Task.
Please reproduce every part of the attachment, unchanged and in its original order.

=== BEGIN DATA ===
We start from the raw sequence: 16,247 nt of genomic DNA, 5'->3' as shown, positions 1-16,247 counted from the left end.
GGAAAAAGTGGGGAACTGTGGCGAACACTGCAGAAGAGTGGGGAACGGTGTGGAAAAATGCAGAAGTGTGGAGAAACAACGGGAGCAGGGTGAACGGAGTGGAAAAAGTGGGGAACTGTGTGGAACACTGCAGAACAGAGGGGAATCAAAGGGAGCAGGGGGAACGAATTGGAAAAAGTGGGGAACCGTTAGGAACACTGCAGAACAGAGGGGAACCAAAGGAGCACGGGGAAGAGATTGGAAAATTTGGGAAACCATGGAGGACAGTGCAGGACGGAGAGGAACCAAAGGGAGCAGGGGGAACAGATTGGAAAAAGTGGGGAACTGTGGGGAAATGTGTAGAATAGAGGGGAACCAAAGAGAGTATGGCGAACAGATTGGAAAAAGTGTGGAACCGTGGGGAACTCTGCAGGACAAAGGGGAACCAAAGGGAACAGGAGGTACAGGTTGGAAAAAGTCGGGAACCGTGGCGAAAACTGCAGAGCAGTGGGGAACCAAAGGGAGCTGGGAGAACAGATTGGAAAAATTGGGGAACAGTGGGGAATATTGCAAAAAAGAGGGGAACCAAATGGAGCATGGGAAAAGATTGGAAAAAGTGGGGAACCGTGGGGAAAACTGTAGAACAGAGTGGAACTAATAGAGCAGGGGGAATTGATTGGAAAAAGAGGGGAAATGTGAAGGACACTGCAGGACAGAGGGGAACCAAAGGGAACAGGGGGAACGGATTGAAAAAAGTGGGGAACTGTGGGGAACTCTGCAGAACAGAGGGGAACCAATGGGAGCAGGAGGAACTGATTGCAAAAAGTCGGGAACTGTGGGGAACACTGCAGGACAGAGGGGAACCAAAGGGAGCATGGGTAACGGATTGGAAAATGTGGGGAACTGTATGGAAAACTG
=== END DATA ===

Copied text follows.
We start from the raw sequence: 16,247 nt of genomic DNA, 5'->3' as shown, positions 1-16,247 counted from the left end.
GGAAAAAGTGGGGAACTGTGGCGAACACTGCAGAAGAGTGGGGAACGGTGTGGAAAAATGCAGAAGTGTGGAGAAACAACGGGAGCAGGGTGAACGGAGTGGAAAAAGTGGGGAACTGTGTGGAACACTGCAGAACAGAGGGGAATCAAAGGGAGCAGGGGGAACGAATTGGAAAAAGTGGGGAACCGTTAGGAACACTGCAGAACAGAGGGGAACCAAAGGAGCACGGGGAAGAGATTGGAAAATTTGGGAAACCATGGAGGACAGTGCAGGACGGAGAGGAACCAAAGGGAGCAGGGGGAACAGATTGGAAAAAGTGGGGAACTGTGGGGAAATGTGTAGAATAGAGGGGAACCAAAGAGAGTATGGCGAACAGATTGGAAAAAGTGTGGAACCGTGGGGAACTCTGCAGGACAAAGGGGAACCAAAGGGAACAGGAGGTACAGGTTGGAAAAAGTCGGGAACCGTGGCGAAAACTGCAGAGCAGTGGGGAACCAAAGGGAGCTGGGAGAACAGATTGGAAAAATTGGGGAACAGTGGGGAATATTGCAAAAAAGAGGGGAACCAAATGGAGCATGGGAAAAGATTGGAAAAAGTGGGGAACCGTGGGGAAAACTGTAGAACAGAGTGGAACTAATAGAGCAGGGGGAATTGATTGGAAAAAGAGGGGAAATGTGAAGGACACTGCAGGACAGAGGGGAACCAAAGGGAACAGGGGGAACGGATTGAAAAAAGTGGGGAACTGTGGGGAACTCTGCAGAACAGAGGGGAACCAATGGGAGCAGGAGGAACTGATTGCAAAAAGTCGGGAACTGTGGGGAACACTGCAGGACAGAGGGGAACCAAAGGGAGCATGGGTAACGGATTGGAAAATGTGGGGAACTGTATGGAAAACTG